United by the experience
TRAVEL in the US, I have discovered, is a feat of endurance, patience and fortitude. Our pain threshold has been raised so high, we barely utter a whimper. So commonplace are complaints of delays and cancellations that people have stopped complaining. Like rheumatism in an old people’s home, the only stories you hear are the remarkable pain-free ones, the rare accounts of how the plane arrived on time, immigration lines were short and the bags were at the carousel as passengers arrived to collect them.
We have just come into Los Angeles from St Martin in the Dutch West Indies via Washington’s Dulles airport on a United Airlines flight that was entertaining in all sorts of ways. The air crew was fabulous: very forthright, funny, engaging. But it’s a little like a train ride in India. In cattle class, passengers bring their own pillows and blankets, food and beverages, their own headsets. Being a relative newcomer to domestic air travel in the US, I find it amusing and miraculous. There is a magnificent camaraderie among passengers and crew: the beginning of every flight is a veritable stock exchange of negotiations, flight attendants waving boarding passes looking for potential seat exchanges, passengers going freelance, doing their own swaps. Seat allocations are so disorganised it is a given that passengers will want to make changes.
It’s likely the captain will announce a delay because we are, say, waiting for the fuel truck to come back: ‘‘ Either he ran out of fuel or he stopped short, we are not sure which, but in any case we need a few more tonnes of fuel before we can leave.’’ Twenty minutes later he tells us we are refuelled but awaiting our release: the computer here won’t print it and so we are waiting for the ground crew to print one and run it over. The Federal Aviation Administration requires that he bring the release with him.
I love this. Passengers are told exactly why there is a delay. The euphemisms I remember from delayed travel in Asia always sent a sharp pang of terror straight to my heart despite the benign expressions of the elegant flight attendants. I just knew I was being patronised, which never happens on a US airline. The emergency video tells all passengers exactly how to open the emergency doors. You are encouraged to tune into Channel 9, the air traffic control station, to hear exactly what the pilots can hear. Somehow, it is empowering.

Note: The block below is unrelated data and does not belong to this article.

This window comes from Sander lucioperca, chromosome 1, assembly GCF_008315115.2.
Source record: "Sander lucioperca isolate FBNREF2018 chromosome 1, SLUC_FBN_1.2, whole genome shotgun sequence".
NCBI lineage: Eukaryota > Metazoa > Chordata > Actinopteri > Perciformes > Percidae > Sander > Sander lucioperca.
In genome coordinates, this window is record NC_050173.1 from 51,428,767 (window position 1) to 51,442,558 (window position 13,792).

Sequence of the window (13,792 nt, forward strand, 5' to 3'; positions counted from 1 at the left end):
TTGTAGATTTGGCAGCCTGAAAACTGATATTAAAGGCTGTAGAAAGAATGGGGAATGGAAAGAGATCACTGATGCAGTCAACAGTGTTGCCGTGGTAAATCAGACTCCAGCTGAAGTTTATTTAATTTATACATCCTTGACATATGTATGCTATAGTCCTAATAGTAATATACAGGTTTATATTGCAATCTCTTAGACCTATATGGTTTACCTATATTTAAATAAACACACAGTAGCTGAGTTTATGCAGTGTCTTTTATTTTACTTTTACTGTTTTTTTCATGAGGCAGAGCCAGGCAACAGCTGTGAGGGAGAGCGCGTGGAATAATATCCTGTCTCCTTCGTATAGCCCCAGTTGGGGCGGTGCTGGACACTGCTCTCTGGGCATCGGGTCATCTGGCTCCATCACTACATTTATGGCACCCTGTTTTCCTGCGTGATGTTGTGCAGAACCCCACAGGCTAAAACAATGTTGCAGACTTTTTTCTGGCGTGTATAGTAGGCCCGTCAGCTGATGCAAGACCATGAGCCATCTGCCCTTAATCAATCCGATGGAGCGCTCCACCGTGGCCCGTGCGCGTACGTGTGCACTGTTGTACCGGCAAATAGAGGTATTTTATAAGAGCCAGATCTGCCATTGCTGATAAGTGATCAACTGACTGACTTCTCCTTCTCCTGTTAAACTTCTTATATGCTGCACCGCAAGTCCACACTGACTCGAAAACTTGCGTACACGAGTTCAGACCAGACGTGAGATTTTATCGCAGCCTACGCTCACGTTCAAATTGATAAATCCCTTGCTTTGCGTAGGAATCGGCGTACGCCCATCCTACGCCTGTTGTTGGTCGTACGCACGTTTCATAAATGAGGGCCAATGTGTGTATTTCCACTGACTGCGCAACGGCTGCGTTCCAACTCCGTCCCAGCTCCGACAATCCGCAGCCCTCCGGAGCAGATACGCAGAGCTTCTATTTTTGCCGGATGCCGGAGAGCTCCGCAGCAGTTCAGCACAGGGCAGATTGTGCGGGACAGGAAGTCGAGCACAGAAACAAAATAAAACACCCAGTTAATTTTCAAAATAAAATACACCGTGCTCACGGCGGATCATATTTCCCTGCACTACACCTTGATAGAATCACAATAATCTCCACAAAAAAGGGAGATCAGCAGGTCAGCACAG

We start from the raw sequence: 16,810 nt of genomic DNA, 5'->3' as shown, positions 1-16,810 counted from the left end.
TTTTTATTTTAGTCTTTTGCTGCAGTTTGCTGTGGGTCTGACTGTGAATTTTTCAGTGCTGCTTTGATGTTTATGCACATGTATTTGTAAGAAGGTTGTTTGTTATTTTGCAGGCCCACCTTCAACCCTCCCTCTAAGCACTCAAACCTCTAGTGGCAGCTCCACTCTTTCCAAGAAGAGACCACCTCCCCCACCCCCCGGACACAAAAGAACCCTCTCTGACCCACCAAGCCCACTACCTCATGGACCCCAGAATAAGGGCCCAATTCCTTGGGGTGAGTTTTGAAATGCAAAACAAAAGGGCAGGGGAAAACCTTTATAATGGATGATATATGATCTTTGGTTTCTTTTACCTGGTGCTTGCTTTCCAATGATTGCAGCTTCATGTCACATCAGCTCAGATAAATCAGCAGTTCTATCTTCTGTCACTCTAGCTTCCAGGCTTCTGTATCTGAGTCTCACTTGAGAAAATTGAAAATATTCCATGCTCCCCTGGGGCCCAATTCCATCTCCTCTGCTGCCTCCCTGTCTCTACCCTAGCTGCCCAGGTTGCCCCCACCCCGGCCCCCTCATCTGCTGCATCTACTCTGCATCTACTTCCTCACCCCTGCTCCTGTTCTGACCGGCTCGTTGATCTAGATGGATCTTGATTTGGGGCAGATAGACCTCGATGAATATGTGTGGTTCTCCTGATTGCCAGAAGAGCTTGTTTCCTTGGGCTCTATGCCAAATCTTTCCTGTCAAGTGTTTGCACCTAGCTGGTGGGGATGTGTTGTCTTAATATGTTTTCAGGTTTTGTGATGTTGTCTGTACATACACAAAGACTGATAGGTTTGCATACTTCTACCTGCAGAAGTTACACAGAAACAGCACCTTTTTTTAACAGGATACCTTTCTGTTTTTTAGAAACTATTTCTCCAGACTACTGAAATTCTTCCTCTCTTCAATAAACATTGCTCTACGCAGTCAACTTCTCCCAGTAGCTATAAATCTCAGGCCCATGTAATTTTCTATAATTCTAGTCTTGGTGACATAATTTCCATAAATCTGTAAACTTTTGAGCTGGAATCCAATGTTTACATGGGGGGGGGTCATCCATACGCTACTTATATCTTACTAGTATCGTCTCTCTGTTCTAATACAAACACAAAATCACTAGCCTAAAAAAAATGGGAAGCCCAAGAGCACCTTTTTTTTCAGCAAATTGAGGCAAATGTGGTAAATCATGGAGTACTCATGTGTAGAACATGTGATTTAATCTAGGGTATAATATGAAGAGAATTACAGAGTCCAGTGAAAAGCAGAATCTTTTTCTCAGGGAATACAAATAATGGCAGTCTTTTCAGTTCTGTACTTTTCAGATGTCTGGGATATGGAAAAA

On our delayed flight, I listened for a while and heard very professional voices ‘‘ confirming United 1075 pushing back’’ and the air traffic controller bringing in some light aircraft before too many charlie, tango, foxtrots made me sleepy. Ninetenths of the way into the second feature film, a suspense story with a twist, the cabin attendant announced: ‘‘ Whoops, we have five minutes to landing, ladies and gentlemen.’’ She promised to turn the movie back on once the plane was on the ground, which she duly did. Anyone who was still awake and watching laughed.
It does count for something, being encouraged to understand the full extent of air travel, being made to feel you are an active participant in the whole venture, not just an observer.
But it does not make the terrible delays at either end of the process any more endurable. Before embarking at St Martin, we stood in line at the ultra-modern Princess Juliana airport, run by the ever-efficient Dutch, and moved not an inch for a full hour before our flight because of a computer malfunction and a kind of apathetic island mentality that failed to produce a technician.
When our bags were held up at the other end, I realised I must be grateful they arrived at all.